I love to report and comment on stories like this: A Massachusetts personal injury case that results in solid justice to the plaintiff.
Readers of a certain age and above will remember that back in the late 1970’s and early ’80’s, tobacco companies would literally give away samples of their cigarettes to the public. They had been doing this since at least the early 1960’s. I’m dating myself here, but in the mid-’70’s, I can clearly remember riding the Green Line into and out of Boston during those years, and seeing young, healthy looking men and women standing outside subway entrances at peak commuting hours, handing out small sample packs of cigarettes to almost anyone who walked by. These tobacco company “hawkers” (usually college kids or recent grads trying to make a few bucks,) would hold trays of cigarettes samples (usually containing 4 or 5 cigarettes,) out in front of them, held by a strap around their necks. While downtown locations were usually the best fishing grounds for this activity, these hawkers could also be found outside nightclubs on weekend evenings, and at beach locations in the summer. Usually very attractive young women who could double as models, these hawkers conveyed beauty, youth, and health.
There was just one problem: What they were promoting was anything but healthy, and anything but beautiful. In point of fact, they were legal drug pushers, pushing a deadly, addictive product, for free, just to get people hooked on the nicotine. It was literally like handing out cocaine samples for free – and worse, they pushed these deadly products on anyone and everyone who walked by – usually without regard to age. If you were a twelve-year-old who looked 15, you got cigarettes. Fast forward about 35 years: A woman in her mid-40’s, Marie Evans, is dying of lung cancer. She remembers when her addiction began: At age nine, when these healthy-looking, tray-carrying cigarette hawkers regularly handed out samples of Newport cigarettes to her and other kids. She files suit against the manufacturer of those cigarettes, Lorillard Tobacco Co., of Greensboro, North Carolina, shortly before her death in 2002. This past month, in December of 2010, a Suffolk Superior Court jury awarded her estate $50 million in damages for negligence, and awarded her son $21 million, for her death due to lung cancer. Days later, the jury added another $81 million to the verdict, for punitive damages, bringing the total verdict against Lorillard Tobacco Co., to $152 million.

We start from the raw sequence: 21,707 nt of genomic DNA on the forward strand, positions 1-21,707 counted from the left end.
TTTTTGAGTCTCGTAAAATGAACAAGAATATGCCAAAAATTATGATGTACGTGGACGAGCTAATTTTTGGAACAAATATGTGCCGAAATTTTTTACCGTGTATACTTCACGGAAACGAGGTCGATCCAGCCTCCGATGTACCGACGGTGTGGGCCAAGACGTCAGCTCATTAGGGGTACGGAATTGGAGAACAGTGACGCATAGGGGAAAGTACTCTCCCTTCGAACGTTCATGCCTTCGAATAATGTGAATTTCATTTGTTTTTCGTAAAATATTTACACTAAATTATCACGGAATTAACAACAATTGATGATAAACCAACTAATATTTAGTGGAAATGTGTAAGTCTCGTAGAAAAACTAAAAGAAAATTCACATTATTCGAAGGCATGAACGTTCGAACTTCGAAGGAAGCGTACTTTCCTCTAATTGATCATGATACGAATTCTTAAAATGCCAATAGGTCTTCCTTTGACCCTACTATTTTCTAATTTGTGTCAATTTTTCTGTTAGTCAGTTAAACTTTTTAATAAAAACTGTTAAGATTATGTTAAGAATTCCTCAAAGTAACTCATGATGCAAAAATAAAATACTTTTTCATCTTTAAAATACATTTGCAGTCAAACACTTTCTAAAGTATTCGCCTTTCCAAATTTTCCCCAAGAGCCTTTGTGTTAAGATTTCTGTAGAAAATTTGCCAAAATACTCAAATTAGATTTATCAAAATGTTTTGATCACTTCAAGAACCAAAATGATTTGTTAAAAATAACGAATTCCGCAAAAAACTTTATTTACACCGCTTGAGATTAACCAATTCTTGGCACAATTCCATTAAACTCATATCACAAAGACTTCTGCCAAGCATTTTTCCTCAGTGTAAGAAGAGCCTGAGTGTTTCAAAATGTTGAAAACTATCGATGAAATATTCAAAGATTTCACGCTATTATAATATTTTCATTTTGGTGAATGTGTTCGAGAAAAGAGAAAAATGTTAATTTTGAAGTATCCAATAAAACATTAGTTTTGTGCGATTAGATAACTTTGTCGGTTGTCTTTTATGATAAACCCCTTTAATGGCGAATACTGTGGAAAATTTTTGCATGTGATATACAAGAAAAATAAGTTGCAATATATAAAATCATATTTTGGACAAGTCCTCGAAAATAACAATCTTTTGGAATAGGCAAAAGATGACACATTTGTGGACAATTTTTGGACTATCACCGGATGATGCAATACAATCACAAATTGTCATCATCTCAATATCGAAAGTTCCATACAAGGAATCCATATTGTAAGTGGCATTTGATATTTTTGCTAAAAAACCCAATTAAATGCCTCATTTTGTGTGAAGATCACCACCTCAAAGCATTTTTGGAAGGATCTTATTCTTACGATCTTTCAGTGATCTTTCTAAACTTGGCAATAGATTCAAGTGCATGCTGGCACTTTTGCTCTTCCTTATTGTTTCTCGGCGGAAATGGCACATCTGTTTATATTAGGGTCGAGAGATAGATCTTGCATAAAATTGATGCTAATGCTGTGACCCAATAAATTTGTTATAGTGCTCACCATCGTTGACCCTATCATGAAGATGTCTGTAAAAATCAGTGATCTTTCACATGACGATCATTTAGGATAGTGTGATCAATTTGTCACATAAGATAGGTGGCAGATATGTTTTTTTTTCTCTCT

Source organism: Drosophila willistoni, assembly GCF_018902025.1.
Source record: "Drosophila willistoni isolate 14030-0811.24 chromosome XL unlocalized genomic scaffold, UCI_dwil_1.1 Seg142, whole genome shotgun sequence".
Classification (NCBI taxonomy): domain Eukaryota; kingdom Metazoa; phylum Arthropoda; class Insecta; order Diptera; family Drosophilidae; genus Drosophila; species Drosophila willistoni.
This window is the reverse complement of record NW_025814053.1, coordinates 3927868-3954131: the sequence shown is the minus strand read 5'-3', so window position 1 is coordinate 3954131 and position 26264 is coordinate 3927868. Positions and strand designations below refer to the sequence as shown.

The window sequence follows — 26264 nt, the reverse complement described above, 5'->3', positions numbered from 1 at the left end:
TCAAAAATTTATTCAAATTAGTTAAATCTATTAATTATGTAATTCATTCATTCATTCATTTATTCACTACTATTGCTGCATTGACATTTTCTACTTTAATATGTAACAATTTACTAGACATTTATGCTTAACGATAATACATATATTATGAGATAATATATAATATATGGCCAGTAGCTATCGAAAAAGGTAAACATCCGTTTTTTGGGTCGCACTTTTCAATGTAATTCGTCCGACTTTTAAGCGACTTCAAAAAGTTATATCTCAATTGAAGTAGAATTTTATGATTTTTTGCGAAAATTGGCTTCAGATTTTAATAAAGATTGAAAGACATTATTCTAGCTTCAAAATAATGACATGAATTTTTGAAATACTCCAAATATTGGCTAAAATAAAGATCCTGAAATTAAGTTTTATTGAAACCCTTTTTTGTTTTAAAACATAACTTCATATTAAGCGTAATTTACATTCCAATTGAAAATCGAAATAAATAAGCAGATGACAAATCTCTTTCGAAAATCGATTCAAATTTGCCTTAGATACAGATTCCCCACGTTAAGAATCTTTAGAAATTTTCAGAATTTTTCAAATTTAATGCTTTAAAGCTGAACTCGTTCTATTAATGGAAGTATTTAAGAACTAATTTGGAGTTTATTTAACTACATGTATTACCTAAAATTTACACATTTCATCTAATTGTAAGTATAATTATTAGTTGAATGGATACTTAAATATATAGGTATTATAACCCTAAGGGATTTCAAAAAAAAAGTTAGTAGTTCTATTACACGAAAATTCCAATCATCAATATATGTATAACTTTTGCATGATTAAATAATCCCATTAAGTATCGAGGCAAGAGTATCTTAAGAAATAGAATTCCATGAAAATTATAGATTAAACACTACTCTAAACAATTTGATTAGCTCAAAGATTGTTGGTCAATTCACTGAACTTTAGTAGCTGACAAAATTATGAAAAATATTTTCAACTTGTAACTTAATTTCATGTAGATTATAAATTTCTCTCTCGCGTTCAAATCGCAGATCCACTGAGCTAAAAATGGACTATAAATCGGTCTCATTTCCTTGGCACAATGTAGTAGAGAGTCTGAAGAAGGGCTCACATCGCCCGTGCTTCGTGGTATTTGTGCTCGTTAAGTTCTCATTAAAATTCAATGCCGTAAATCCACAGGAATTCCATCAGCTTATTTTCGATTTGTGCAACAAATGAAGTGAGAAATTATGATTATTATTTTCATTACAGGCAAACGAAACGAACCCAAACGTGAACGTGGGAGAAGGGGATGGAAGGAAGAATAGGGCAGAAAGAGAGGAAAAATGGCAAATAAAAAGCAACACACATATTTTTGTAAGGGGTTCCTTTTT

The case is unique by being the first to claim that a tobacco company intentionally targeted minority communities with samples of cigarettes. Lorillard Tobacco makes the Newport Cigarettes brand, a menthol brand known to be very popular among black communities. The jury found the cigarette company was negligent in passing out samples of cigarettes to Evans and other black children when they lived in the Orchard Hill housing development in the Roxbury section of Boston. Evans testified that “pretty white ladies” would pass the cigarettes out, attracting children her age. “They seemed to be there waiting when we got out of school,” Evans said. The verdict is also unusual in that even though tobacco companies’ marketing practices have been criticized by government agencies, jurors historically haven’t sided with smokers who bring lawsuits against tobacco companies, preferring instead to hold the smoker partly responsible. This jury here believed that Evans was too young at the time she was given the cigarettes to know anything about them, and that once she was addicted, she couldn’t quit.
A Lorillard spokesman denied the plaintiffs’ claims, and announced that the company will appeal the verdict.
Earlier this week, lawyers for the plaintiffs asked a Massachusetts Superior Court judge to order Lorillard Tobacco to place $270 million aside in capital reserves to pay what the jury’s award could eventually amount to, with interest, as the appeal moves forward. The plaintiffs’ lawyers requested this order, because $270 million is what the final award could amount to, after adding statutory pre-and post-judgment interest. Without that order, Lorillard Tobacco Co. would have been able to essentially transfer all of its working capital to another corporate subsidiary, (Lorillard Inc.,) which would be beyond the court’s jurisdiction. Before any pro-business fans bemoan this judgment, bear this in mind: Lorillard’s own expert testified at trial that Lorillard Tobacco earns $16 million per day in revenue. Believe it or not, when judge Elizabeth Fahey asked Lorillard’s attorney how an order to reserve enough cash to pay the judgment would harm Lorillard, its attorney said, “The harm to Lorillard Tobacco Co. is going to be some adverse effect on its credit,” quoting from a transcript of the hearing. Thankfully, the judge wasn’t buying it.
As a Massachusetts product liability attorney, this verdict for me is sweet music. Not because I’m in any way connected to this case, but because predatory businesses like the tobacco companies should be punished swift and hard for all their dishonest and unethical marketing practices – no matter how far back those practices occurred. That opinion applies also to present predatory types of businesses such as banks and fast-food manufacturers. (Yes, “Big Food”, embodied in companies like McDonald’s, Burger King and KFC, specifically manufacturer their products to be habit-forming. Don’t believe it? Look at the obesity of the average American).
Product liability can arise from a variety of products that cause injury to an end-user, including automobiles, power tools, baby furniture, toys, food products, swimming pools, appliances and several other categories. If someone you care about has been injured in connection with the use of a product, contact us. We’re experienced in this field of law, and we’ll provide you a free initial consultation to let you know what your legal options might be.